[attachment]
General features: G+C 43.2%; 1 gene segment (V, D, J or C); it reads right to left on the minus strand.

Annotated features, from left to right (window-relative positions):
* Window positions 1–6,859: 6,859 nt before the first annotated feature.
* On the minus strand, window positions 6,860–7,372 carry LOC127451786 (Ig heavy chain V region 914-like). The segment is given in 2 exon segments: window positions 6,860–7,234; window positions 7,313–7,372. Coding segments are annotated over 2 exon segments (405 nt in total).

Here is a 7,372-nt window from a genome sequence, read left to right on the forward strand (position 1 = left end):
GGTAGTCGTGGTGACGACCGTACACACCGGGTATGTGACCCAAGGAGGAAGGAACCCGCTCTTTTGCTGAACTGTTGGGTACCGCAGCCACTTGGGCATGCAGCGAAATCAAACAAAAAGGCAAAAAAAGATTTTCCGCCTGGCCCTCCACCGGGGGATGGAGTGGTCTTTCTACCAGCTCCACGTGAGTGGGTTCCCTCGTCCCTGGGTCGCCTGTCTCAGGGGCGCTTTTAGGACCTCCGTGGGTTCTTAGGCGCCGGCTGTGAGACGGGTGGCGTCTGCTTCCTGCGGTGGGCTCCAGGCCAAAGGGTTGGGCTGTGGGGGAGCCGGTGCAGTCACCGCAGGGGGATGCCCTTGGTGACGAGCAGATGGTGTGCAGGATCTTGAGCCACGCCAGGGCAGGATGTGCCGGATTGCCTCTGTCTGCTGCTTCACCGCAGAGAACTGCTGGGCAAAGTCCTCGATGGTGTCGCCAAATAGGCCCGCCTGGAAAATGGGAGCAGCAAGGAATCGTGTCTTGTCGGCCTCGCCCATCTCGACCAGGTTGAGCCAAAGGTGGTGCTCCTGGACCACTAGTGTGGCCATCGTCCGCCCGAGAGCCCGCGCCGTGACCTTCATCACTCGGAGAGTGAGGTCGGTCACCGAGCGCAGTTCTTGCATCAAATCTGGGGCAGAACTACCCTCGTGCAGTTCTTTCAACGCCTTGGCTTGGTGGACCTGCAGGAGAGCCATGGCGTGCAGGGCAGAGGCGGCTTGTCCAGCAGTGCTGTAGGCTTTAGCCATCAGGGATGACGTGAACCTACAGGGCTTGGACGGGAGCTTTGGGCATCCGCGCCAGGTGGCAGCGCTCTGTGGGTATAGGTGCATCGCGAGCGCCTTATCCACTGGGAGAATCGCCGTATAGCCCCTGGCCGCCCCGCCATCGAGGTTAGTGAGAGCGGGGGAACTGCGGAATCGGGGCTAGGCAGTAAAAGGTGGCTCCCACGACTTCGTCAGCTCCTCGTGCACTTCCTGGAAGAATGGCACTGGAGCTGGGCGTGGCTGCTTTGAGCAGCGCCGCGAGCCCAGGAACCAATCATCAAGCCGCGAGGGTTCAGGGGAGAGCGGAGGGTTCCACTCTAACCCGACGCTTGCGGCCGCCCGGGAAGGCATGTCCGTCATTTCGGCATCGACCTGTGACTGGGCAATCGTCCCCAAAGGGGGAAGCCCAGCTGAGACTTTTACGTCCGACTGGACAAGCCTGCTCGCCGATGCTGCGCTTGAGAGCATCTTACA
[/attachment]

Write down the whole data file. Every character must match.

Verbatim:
General features: G+C 43.2%; 1 gene segment (V, D, J or C); it reads right to left on the minus strand.

Annotated features, from left to right (window-relative positions):
* Window positions 1–6,859: 6,859 nt before the first annotated feature.
* On the minus strand, window positions 6,860–7,372 carry LOC127451786 (Ig heavy chain V region 914-like). The segment is given in 2 exon segments: window positions 6,860–7,234; window positions 7,313–7,372. Coding segments are annotated over 2 exon segments (405 nt in total).

Here is a 7,372-nt window from a genome sequence, read left to right on the forward strand (position 1 = left end):
GGTAGTCGTGGTGACGACCGTACACACCGGGTATGTGACCCAAGGAGGAAGGAACCCGCTCTTTTGCTGAACTGTTGGGTACCGCAGCCACTTGGGCATGCAGCGAAATCAAACAAAAAGGCAAAAAAAGATTTTCCGCCTGGCCCTCCACCGGGGGATGGAGTGGTCTTTCTACCAGCTCCACGTGAGTGGGTTCCCTCGTCCCTGGGTCGCCTGTCTCAGGGGCGCTTTTAGGACCTCCGTGGGTTCTTAGGCGCCGGCTGTGAGACGGGTGGCGTCTGCTTCCTGCGGTGGGCTCCAGGCCAAAGGGTTGGGCTGTGGGGGAGCCGGTGCAGTCACCGCAGGGGGATGCCCTTGGTGACGAGCAGATGGTGTGCAGGATCTTGAGCCACGCCAGGGCAGGATGTGCCGGATTGCCTCTGTCTGCTGCTTCACCGCAGAGAACTGCTGGGCAAAGTCCTCGATGGTGTCGCCAAATAGGCCCGCCTGGAAAATGGGAGCAGCAAGGAATCGTGTCTTGTCGGCCTCGCCCATCTCGACCAGGTTGAGCCAAAGGTGGTGCTCCTGGACCACTAGTGTGGCCATCGTCCGCCCGAGAGCCCGCGCCGTGACCTTCATCACTCGGAGAGTGAGGTCGGTCACCGAGCGCAGTTCTTGCATCAAATCTGGGGCAGAACTACCCTCGTGCAGTTCTTTCAACGCCTTGGCTTGGTGGACCTGCAGGAGAGCCATGGCGTGCAGGGCAGAGGCGGCTTGTCCAGCAGTGCTGTAGGCTTTAGCCATCAGGGATGACGTGAACCTACAGGGCTTGGACGGGAGCTTTGGGCATCCGCGCCAGGTGGCAGCGCTCTGTGGGTATAGGTGCATCGCGAGCGCCTTATCCACTGGGAGAATCGCCGTATAGCCCCTGGCCGCCCCGCCATCGAGGTTAGTGAGAGCGGGGGAACTGCGGAATCGGGGCTAGGCAGTAAAAGGTGGCTCCCACGACTTCGTCAGCTCCTCGTGCACTTCCTGGAAGAATGGCACTGGAGCTGGGCGTGGCTGCTTTGAGCAGCGCCGCGAGCCCAGGAACCAATCATCAAGCCGCGAGGGTTCAGGGGAGAGCGGAGGGTTCCACTCTAACCCGACGCTTGCGGCCGCCCGGGAAGGCATGTCCGTCATTTCGGCATCGACCTGTGACTGGGCAATCGTCCCCAAAGGGGGAAGCCCAGCTGAGACTTTTACGTCCGACTGGACAAGCCTGCTCGCCGATGCTGCGCTTGAGAGCATCTTACA